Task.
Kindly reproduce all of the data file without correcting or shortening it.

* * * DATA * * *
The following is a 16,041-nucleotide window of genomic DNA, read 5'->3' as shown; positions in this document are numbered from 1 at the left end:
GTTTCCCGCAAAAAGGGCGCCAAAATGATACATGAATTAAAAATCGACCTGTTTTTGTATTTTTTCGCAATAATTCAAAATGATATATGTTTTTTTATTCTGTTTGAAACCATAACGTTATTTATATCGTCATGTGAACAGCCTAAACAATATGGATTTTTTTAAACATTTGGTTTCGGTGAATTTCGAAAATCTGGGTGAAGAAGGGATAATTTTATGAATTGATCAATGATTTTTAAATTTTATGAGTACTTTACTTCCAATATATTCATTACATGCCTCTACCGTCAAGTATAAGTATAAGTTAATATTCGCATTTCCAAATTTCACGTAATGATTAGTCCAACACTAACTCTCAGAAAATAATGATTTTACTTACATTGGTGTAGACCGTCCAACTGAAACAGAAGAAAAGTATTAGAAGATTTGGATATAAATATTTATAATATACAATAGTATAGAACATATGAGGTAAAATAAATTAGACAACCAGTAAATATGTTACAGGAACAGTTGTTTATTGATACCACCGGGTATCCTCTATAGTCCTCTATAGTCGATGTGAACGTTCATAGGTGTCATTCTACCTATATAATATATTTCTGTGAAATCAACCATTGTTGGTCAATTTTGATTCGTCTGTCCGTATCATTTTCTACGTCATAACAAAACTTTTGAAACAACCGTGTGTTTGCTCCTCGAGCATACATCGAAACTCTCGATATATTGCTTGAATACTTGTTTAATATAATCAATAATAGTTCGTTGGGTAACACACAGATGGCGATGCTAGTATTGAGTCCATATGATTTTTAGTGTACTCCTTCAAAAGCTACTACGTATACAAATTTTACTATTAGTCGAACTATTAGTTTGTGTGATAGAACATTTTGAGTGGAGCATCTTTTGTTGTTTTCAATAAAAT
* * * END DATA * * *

The following is a 16,041-nucleotide window of genomic DNA, read 5'->3' as shown; positions in this document are numbered from 1 at the left end:
GTTTCCCGCAAAAAGGGCGCCAAAATGATACATGAATTAAAAATCGACCTGTTTTTGTATTTTTTCGCAATAATTCAAAATGATATATGTTTTTTTATTCTGTTTGAAACCATAACGTTATTTATATCGTCATGTGAACAGCCTAAACAATATGGATTTTTTTAAACATTTGGTTTCGGTGAATTTCGAAAATCTGGGTGAAGAAGGGATAATTTTATGAATTGATCAATGATTTTTAAATTTTATGAGTACTTTACTTCCAATATATTCATTACATGCCTCTACCGTCAAGTATAAGTATAAGTTAATATTCGCATTTCCAAATTTCACGTAATGATTAGTCCAACACTAACTCTCAGAAAATAATGATTTTACTTACATTGGTGTAGACCGTCCAACTGAAACAGAAGAAAAGTATTAGAAGATTTGGATATAAATATTTATAATATACAATAGTATAGAACATATGAGGTAAAATAAATTAGACAACCAGTAAATATGTTACAGGAACAGTTGTTTATTGATACCACCGGGTATCCTCTATAGTCCTCTATAGTCGATGTGAACGTTCATAGGTGTCATTCTACCTATATAATATATTTCTGTGAAATCAACCATTGTTGGTCAATTTTGATTCGTCTGTCCGTATCATTTTCTACGTCATAACAAAACTTTTGAAACAACCGTGTGTTTGCTCCTCGAGCATACATCGAAACTCTCGATATATTGCTTGAATACTTGTTTAATATAATCAATAATAGTTCGTTGGGTAACACACAGATGGCGATGCTAGTATTGAGTCCATATGATTTTTAGTGTACTCCTTCAAAAGCTACTACGTATACAAATTTTACTATTAGTCGAACTATTAGTTTGTGTGATAGAACATTTTGAGTGGAGCATCTTTTGTTGTTTTCAATAAAAT